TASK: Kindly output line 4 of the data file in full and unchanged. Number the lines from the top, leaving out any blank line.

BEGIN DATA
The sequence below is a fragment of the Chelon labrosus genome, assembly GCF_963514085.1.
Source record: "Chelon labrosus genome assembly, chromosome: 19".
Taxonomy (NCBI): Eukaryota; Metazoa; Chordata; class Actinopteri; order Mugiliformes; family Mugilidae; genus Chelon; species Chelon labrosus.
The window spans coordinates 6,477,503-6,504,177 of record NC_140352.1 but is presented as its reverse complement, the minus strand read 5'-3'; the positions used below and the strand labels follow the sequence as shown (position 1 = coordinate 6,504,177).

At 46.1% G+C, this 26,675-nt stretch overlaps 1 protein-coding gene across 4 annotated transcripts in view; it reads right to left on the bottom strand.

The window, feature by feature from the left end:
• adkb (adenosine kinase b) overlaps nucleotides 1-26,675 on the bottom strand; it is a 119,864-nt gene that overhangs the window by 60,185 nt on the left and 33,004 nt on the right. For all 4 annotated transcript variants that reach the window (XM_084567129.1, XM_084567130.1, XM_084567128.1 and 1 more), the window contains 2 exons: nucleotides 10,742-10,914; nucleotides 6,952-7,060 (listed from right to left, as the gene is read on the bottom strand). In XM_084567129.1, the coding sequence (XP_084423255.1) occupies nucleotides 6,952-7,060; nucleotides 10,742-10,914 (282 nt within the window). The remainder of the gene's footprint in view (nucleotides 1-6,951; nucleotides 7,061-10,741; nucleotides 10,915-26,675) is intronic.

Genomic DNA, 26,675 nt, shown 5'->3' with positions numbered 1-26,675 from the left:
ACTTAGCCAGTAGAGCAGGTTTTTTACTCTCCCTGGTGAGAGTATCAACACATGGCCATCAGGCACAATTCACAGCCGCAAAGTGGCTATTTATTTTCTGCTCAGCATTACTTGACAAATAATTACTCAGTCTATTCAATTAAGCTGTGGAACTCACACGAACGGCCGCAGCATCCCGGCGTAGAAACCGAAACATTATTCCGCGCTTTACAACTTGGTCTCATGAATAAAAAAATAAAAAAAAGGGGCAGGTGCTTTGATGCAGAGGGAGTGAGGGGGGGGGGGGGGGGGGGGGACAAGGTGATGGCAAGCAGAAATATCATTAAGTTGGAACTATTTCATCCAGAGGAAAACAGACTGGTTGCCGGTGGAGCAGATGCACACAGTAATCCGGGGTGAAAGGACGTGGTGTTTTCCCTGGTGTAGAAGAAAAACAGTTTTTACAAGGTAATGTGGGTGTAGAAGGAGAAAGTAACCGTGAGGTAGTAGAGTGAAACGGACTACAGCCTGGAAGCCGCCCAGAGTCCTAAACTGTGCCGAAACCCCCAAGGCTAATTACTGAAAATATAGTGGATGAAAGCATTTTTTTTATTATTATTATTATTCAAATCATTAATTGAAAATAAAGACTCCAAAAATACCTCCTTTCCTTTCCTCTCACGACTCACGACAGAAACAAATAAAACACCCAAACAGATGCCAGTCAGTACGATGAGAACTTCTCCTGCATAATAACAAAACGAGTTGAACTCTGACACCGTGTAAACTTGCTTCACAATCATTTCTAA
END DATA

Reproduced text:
The window spans coordinates 6,477,503-6,504,177 of record NC_140352.1 but is presented as its reverse complement, the minus strand read 5'-3'; the positions used below and the strand labels follow the sequence as shown (position 1 = coordinate 6,504,177).